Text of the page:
Featured Image: Taras Vyshnya on Shutterstock
To the new remote nurse,
Congratulations on your new job. I know your lecturers scared you into thinking you were never going to get one, that you would get stuck doing something you did not enjoy if you did not write a award-winning selection criteria or if your last name was not on top of the pile.
But you did it. Well done!
You are so excited for your next adventure. You picked a place on the map at random and decided that this job is where you are going to build the next stage of your life, in the middle of nowhere. And you got it.
You will drive through tiny towns and park outside service stations surrounded by barbed wire and wonder what on earth you have gotten yourself into. You will meet your new life partner in a tiny town that neither of you come from. You will learn to drive five hours to do grocery shopping once a month. Yes, you will pick up store orders for the hospital while you are there. You will play too hard and burn out because you have not worked out a work life balance or lived your young life yet, and you will learn how not to do this.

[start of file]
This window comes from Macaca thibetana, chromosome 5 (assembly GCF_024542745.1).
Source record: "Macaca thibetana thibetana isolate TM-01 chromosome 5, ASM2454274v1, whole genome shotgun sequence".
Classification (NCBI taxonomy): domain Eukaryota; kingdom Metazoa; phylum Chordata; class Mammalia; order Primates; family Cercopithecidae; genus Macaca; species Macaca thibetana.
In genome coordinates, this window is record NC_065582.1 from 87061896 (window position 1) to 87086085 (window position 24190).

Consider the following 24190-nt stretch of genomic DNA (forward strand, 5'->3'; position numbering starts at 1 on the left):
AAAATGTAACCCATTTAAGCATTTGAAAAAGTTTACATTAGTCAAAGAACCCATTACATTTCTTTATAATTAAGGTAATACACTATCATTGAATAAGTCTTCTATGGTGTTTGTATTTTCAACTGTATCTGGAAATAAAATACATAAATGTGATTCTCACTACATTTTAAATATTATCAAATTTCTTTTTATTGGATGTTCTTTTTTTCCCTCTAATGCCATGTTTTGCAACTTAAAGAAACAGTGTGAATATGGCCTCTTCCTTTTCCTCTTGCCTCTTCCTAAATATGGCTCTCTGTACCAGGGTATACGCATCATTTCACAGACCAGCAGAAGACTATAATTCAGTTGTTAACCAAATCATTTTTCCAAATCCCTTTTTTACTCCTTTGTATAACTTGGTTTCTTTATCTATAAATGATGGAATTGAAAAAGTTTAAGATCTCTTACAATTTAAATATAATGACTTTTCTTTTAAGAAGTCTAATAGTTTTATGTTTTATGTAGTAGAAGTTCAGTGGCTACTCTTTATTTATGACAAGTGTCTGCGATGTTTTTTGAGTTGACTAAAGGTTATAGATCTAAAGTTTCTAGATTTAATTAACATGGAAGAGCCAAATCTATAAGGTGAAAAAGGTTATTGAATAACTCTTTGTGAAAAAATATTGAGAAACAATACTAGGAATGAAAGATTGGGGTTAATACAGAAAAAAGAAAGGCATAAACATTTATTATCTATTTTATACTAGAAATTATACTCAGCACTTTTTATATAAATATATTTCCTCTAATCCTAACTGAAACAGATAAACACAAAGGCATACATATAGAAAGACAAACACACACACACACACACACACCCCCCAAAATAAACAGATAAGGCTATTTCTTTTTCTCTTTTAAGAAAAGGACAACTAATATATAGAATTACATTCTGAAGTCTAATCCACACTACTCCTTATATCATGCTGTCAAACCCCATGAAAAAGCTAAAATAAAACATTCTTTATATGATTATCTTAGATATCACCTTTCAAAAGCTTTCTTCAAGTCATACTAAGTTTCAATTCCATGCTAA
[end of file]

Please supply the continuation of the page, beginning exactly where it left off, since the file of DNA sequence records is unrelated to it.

It is a process, be kind to yourself.
Moving here will give you a sense of resilience and independence. You will learn to rely on yourself, to be intentional about maintaining your relationships. You will take less for granted that you have access to all the time in the city – haircuts, groceries, fuel, your mum just around the corner. You will learn to be more comfortable in your skin and feel more capable with doing it alone.
Within your first two weeks you will escort ambulance transfers with sick toddlers that you feel totally unprepared for. You will learn to not let flustered nurses fluster you and to not push yourself into things you are not ready for yet. Nurses will tell you that you should not be here if you are not qualified to do these things. If they do, remember that you are a graduate nurse. It takes time to become a senior nurse. Try not to feel guilty for needing help while you are new.